High frequency trading

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See also naked access and stub quotes.

Contents

Congressional oversight

Warner: 'Lack of oversight' contributed to stock freefall

Sen. Mark Warner (D-Va.) warned Thursday that a sudden stock market drop this afternoon was in part the product of a "lack of oversight."

Warner, who made millions by investing in technology and telecommunication, urged greater attention to high-frequency trading, errors in which the senator said had contributed to a drop of almost 1,000 points in the Dow Industrial average at one point today.

"Part of this precipitous drop seems that there was a technology glitch on an order that was put in that had no safeguard or backstop to prevent it," Warner said in a Senate floor speech. "I think we saw in real, breathing time today."

The market recovered most of the losses, which have been attributed by analysts to the fallout from the Greek debt crisis, but also reportedly an errant trade in which an individual trader entered "b" for "m" in "million" when trading Procter & Gamble shares today.

"This was not the result of a market, it was the result of, I believe, the lack of oversight," Warner said.

The Virginia senator urged including an examination of high-frequency trades in the financial reform legislation currently before the Senate.

"There was a warning sign shot across the bow today," Warner said.

Kaufman demands partial release of HFT "tagged" data

"...Today, Senator Ted Kaufman joins our pleas for full and transparent disclosure of all tagged HFT data. Alas, we are convinced that as long as the market is not allowed a down day by the primary dealers, any push for the SEC to do its job properly will be drowned out in the typical chorus of bullshit that the market is doing oh so well, and look just how much liquidity in Ambac and Citi there is... After all, that is all anybody trades these days.

Kaufman Says High Frequency Data Should Not Sit Unused - SEC should be an active regulator examining high frequency trading

WASHINGTON, DC. — Sen. Ted Kaufman (D-Del.) released the following statement today after the five Securities and Exchange Commissioners voted unanimously to adopt a proposed rule that should help regulators gain a better understanding of the complex and largely-opaque high frequency trading strategies that now dominate the equities markets:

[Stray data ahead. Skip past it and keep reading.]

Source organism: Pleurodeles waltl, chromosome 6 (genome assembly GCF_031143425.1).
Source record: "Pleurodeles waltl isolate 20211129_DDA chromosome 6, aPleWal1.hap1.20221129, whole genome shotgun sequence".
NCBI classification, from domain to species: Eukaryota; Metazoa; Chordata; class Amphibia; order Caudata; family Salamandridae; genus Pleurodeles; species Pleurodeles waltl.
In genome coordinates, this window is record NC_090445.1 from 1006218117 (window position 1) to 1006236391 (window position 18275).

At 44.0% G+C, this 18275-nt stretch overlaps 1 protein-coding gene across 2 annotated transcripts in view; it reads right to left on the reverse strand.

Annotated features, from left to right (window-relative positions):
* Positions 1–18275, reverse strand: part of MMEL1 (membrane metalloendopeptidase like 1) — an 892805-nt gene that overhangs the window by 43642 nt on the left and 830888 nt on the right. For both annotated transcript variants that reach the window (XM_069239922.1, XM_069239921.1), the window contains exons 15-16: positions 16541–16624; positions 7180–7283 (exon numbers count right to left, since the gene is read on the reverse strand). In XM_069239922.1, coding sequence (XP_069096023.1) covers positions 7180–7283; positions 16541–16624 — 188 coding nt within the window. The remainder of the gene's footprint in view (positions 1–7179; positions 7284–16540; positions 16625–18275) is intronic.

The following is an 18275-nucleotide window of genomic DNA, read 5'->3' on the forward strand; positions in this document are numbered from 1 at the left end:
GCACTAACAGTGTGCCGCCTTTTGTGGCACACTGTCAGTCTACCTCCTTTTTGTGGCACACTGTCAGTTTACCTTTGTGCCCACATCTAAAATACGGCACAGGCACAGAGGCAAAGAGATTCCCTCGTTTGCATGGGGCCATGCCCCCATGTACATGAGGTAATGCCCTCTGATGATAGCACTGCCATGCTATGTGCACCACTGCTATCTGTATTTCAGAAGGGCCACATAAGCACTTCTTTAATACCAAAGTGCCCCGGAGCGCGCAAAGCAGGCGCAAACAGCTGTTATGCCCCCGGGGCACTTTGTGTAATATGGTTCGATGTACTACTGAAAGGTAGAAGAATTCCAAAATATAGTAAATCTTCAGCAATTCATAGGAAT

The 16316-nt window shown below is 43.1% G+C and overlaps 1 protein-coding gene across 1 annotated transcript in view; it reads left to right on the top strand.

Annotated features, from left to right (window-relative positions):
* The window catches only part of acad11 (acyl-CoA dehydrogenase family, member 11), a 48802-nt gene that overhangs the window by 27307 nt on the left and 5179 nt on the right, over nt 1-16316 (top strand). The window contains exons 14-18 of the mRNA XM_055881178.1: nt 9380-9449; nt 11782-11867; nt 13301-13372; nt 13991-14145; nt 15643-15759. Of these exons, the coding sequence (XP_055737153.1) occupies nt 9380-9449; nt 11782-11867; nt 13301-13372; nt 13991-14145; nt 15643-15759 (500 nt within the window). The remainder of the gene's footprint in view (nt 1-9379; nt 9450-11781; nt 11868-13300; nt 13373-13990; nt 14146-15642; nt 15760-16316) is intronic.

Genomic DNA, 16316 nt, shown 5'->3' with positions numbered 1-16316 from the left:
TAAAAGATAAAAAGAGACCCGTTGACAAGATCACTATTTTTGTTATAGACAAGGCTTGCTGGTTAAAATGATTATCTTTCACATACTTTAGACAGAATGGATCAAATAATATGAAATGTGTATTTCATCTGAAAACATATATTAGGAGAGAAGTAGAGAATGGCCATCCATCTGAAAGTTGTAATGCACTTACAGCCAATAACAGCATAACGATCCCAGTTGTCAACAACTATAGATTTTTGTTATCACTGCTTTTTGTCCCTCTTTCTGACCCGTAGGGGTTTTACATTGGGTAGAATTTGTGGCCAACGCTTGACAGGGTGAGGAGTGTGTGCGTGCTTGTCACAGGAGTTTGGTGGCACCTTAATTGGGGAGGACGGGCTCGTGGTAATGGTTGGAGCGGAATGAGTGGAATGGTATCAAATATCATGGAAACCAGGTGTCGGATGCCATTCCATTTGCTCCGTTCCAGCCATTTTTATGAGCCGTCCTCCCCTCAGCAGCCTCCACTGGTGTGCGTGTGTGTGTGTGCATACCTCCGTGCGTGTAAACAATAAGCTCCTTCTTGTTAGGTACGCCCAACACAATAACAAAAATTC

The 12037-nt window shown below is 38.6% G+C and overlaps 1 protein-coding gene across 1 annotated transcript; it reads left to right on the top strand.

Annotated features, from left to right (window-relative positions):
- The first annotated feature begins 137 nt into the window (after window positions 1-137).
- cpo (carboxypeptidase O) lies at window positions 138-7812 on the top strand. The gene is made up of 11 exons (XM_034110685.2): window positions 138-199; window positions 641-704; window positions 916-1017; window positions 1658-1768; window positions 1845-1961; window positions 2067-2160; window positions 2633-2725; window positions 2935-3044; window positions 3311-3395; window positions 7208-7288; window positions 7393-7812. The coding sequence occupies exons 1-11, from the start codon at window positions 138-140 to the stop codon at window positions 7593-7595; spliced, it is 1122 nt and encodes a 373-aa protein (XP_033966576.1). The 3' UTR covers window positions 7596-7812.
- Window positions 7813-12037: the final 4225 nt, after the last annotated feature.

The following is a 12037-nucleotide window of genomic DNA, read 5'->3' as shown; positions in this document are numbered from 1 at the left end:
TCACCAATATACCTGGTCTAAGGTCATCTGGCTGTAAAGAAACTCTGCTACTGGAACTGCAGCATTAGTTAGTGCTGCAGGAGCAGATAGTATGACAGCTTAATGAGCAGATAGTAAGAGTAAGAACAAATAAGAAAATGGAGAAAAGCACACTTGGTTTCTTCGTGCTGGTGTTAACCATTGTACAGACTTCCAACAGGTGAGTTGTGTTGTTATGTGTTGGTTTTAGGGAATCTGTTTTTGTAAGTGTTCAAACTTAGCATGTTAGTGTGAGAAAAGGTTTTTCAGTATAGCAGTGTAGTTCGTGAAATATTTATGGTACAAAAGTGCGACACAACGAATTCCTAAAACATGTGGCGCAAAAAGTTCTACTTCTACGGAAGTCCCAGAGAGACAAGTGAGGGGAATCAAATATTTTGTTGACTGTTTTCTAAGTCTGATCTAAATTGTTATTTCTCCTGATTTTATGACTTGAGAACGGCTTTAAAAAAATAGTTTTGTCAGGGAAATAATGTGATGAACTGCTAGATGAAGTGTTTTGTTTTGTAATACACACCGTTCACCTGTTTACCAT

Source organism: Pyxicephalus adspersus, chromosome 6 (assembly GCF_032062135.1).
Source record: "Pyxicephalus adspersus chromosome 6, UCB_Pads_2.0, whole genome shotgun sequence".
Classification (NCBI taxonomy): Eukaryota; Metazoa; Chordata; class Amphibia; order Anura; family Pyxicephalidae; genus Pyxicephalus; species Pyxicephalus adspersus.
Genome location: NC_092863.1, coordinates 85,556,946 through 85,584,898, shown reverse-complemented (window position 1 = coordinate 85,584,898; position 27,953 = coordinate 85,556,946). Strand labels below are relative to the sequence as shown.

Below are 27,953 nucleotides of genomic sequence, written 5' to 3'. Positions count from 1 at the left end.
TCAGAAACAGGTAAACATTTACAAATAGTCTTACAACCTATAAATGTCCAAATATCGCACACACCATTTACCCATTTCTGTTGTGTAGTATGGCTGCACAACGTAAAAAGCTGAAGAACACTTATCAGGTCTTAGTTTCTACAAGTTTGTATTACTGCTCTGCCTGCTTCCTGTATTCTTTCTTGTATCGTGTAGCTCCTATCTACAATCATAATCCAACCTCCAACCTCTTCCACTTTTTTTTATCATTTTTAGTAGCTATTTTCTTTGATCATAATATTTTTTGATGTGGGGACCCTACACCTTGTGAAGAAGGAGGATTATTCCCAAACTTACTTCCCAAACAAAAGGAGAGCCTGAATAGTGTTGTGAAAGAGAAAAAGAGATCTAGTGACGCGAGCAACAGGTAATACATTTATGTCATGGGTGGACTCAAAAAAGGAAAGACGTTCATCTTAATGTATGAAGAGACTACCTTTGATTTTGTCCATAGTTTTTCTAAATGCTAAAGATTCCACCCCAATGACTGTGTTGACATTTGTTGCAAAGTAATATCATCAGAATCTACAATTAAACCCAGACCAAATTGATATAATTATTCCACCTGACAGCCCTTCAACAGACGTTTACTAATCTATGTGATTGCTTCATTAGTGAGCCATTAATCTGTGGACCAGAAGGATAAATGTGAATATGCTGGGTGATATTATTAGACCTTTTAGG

“Today’s vote marks an important step to ensuring the Commission has the data it needs to analyze and understand high frequency trading strategies and detect any market abuses that illegally disadvantage long-term investors. ‘Large trader’ reporting, in conjunction with a consolidated audit trail, which three Commissioners discussed today, will substantially improve surveillance capabilities.

“But requiring broker-dealers to collect the data and the Commission examining it effectively are two different things. I want to learn more from the Commission about when and how they will analyze the ‘large trader’ data. We need active regulators and surveillance, not a passive system that permits data to pile-up in back offices.

“For that reason, I believe random samples of the data should be collected by the Commission and thoroughly analyzed, so that the Commission can say definitively that certain trading patterns – if the requisite element of intent can be shown – constitute illegal manipulation. Moreover, some of this data, in concealed form, should be released to the media and general public – or at least to academics and private analytic firms under ‘hold confidential’ agreements – so that independent analysts can assist the Commission in detecting illegal activity. If this requires new statutory language, I want to know that from the Commission so that I may push for the necessary changes.

“It is time to end the wild west environment in which high frequency trading firms are unbounded by effective surveillance and the possible detection of any manipulative trading strategies. This is a start, but much more needs to be done.”

The proposed rule would, for the first time, require high frequency firms that trade over 2 million shares or $20 million in a calendar day, or 20 million shares or $200 million during any calendar month, to self-identify and obtain a unique identification code. Broker-dealers would then use the ID code to track “large traders” and make the data available to the Commission on a next-day basis. The rule is being considered under the SEC’s existing “large trader” reporting authority.

In a Nov. 20 letter to Chairman Schapiro, Kaufman urged the Commission to move forward with a “large trader” reporting proposal and implement a consolidated audit trail, asserting, “we simply cannot permit high frequency practices to continue unchecked without the ability of regulators to observe and stop manipulation.” In her Dec. 3 response, Chairman Schapiro assured Kaufman that the Commission would soon put forth such a proposal in order to gain “better baseline information about high frequency traders and their trading activity.”

Kaufman requests review of market structure